Norway attack suspect was flagged for radicalization
Oslo, Oct 14: The 37-year-old Danish man arrested over the slaying of five in the Norwegian city of Konigsberg was a recent convert to Islam, police said Thursday.
Police chief Ole Bredrup Saeverud said, "There earlier had been worries of the man having been radicalized."
The victims included four women and one man between the ages of 50 and 70, police said.
The suspect was interrogated overnight and has cooperated with authorities who said he confessed.
Police believe he acted alone. Norwegian news agency NTB also reported, citing police sources, that he had used other weapons.
A prosecutor said earlier that he was known to Norway's health services as well.
What happened in Konigsberg Wednesday?
A man wielding a bow and arrow killed five people and wounded two others in the southeastern Norwegian town of Kongsberg on Wednesday, authorities said.
The Aftenposten newspaper cited police who said the attacks continued for over 30 minutes across a "large area" of Kongsberg, including at a Coop Extra grocery store.
Police were alerted at around 6:30 p.m. local time and arrested the suspect about 20 minutes later.
What do we know so far?
The two people wounded, which included an off-duty police officer, were being treated at a hospital. A police spokesperson told reporters the suspect has been taken into custody.
The motive behind the attack is still unclear though both the police prosecutor and the suspect's defense attorney say he has confessed during interrogation overnight.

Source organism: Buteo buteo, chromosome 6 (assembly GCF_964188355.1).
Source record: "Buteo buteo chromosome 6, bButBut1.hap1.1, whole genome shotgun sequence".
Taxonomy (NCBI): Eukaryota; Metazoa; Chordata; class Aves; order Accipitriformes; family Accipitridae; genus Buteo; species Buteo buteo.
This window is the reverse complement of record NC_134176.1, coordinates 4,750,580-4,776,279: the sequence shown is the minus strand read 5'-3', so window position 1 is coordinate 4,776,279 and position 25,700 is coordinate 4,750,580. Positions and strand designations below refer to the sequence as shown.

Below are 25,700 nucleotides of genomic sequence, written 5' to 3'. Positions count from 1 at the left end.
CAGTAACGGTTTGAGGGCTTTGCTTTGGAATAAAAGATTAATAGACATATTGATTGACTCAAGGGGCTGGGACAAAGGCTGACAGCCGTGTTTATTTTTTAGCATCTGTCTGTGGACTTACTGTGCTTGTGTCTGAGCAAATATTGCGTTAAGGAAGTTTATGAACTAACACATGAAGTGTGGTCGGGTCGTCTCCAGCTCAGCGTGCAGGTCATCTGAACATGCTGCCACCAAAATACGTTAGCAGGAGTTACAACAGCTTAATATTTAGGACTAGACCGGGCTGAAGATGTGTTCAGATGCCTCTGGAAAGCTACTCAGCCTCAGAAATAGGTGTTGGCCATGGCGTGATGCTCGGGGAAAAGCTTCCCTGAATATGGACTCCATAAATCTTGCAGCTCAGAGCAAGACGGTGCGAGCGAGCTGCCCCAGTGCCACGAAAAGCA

Police said early Thursday said the suspect was a 37-year-old Danish man living in Kongsberg, countering earlier television reports alleging the attacker was a Norwegian man. Charges have been filed.
"We decided to confirm this information because many rumors were circulating on social networks about the perpetrator of the attack, some [implicating] people who have no connection with these serious acts," a police statement said.
Prosecutor Ann Iren Svane Matthiassen told Norwegian broadcaster TV2 that the suspect was known to police and had a medical history.
"He is admitting to the facts of the case," she told news agency NTB.
Police also said other weapons were involved in the attacks.
Authorities did not divulge details about the victims.
Too early to determine whether attack was terrorism
Police said it's too early to declare whether the attack was an act of terrorism pending an investigation.
Norway's intelligence service PST had been alerted, spokesman Martin Bernsen told AFP.
"It is all conjecture at the moment," he said when asked about the possibility of a terrorist motive.
Acting Norwegian Prime Minister Erna Solberg described the attack as "gruesome," while Prime Minister-designate Jonas Gahr Stoere called it "a cruel and brutal act."
Parts of Kongsberg were reportedly evacuated in the wake of the violence, according to Norwegian media.
Dozens of helicopters and ambulances were dispatched to the scene. The two injured victims have been hospitalized and put into intensive care, with one of them being an off-duty police officer.
The Norwegian Police Directorate ordered officers to carry weapons following the attack. Police in the Scandinavian country are usually unarmed.
The criminal act comes a little over 10 years after right-wing extremist Anders Breivik carried out the worst terrorist attack in Norwegian history.
Breivik set off a bomb in Oslo and went on a shooting rampage on the island of Utoya in July 2011, killing 77 people in total.